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I was reading 'The Hound of the Baskervilles' for the sake of improving my English and have not found the definition of the phrasal verb in bold:

‘I don’t know much about the tariff and things of that kind,’ said he; ‘but it seems to me we’ve got a bit off the trail so far as that note is concerned.’
‘On the contrary, I think we are particularly hot upon the trail, Sir Henry. Watson here knows more about my methods than you do, but I fear that even he has not quite grasped the significance of this sentence.’
‘No, I confess that I see no connection.’
‘And yet, my dear Watson, there is so very close a connection that the one is extracted out of the other. ‘You,’ ‘your,’ ‘your,’ ‘life,’ ‘reason,’ ‘value,’ ‘keep away,’ ‘from the.’ Don’t you see now whence these words have been taken?’
‘By thunder, you’re right! Well, if that isn’t smart!’ cried Sir Henry.
‘If any possible doubt remained it is settled by the fact that ‘keep away’ and ‘from the’ are cut out in one piece.’

I contextually suggest this phrase means 'concentrated in one place/extract', but what is its dictionary definition? Moreover, is this expression considered old-fashioned or not?

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By looking up an online edition of the story I quickly confirmed what I thought must be the explanation.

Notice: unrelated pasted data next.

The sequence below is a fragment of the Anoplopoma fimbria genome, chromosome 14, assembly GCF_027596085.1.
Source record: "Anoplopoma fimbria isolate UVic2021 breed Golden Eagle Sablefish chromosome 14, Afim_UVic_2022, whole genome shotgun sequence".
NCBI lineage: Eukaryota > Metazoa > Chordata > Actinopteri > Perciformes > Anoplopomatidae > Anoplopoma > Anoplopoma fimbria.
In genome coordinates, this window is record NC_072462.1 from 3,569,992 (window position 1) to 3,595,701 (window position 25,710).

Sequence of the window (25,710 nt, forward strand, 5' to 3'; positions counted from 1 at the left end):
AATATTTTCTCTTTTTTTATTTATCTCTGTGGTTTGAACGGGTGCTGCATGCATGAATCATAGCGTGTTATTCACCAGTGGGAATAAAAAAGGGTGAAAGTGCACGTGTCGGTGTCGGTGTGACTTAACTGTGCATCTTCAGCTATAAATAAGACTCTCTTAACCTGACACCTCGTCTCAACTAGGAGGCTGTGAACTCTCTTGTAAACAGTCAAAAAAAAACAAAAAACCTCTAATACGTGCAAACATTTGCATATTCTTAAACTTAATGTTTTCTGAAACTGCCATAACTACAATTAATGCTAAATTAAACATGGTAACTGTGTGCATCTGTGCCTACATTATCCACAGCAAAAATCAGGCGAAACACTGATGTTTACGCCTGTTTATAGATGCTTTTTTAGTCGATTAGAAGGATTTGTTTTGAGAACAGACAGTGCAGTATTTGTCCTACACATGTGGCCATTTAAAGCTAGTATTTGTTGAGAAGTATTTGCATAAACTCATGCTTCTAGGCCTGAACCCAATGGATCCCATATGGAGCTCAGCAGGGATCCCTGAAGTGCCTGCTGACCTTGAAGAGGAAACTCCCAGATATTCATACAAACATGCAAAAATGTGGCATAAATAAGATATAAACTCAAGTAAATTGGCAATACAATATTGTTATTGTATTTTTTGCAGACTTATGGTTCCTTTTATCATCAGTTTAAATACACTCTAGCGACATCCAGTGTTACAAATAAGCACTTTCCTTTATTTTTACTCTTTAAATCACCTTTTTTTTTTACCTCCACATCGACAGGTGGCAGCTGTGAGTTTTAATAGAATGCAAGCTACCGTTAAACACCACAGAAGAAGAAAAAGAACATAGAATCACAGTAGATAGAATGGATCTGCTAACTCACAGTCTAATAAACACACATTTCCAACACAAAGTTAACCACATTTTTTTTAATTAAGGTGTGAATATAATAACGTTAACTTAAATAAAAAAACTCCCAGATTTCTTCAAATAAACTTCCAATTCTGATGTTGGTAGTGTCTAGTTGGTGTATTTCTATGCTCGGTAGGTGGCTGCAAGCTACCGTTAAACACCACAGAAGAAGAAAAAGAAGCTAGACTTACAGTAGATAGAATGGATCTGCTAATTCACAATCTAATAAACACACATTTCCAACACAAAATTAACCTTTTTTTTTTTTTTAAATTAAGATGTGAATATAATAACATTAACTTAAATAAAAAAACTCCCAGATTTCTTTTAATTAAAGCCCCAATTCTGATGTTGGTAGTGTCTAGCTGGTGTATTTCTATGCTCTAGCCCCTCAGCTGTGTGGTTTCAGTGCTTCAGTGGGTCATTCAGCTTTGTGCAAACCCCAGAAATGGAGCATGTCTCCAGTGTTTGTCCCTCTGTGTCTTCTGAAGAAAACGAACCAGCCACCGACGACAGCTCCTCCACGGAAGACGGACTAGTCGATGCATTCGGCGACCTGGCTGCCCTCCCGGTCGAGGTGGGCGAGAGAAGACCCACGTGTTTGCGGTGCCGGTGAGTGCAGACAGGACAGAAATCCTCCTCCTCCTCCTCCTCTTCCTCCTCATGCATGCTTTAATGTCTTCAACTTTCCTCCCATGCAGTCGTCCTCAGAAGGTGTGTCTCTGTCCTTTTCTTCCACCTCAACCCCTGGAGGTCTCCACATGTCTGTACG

Sir Henry has received a note made up of words cut from a newspaper (so that the handwriting isn't recognisable). Holmes remembers having seen a recent article with almost all those words in it. The pairs of words keep away and from the are next to one another in the article, so the person who composed the note was able to cut them out of the newspaper in one piece rather than as separate words.

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  • Thank you for your response, Kate! I see what you mean, but that's rather a contextual definition of the phrase 'cut out in.' I am just interested in where I can find the authentic definition of this phrase. Anyway, very grateful for your answer! :) – Andrew Polukhin Apr 18 '20 at 21:24
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    It is not a single phrase: "cut out" is one phrase , "in one piece"is another. The fact that they appear closely together in the sentence does not imply that "cut out in" is aphrase. – JeremyC Apr 18 '20 at 21:56

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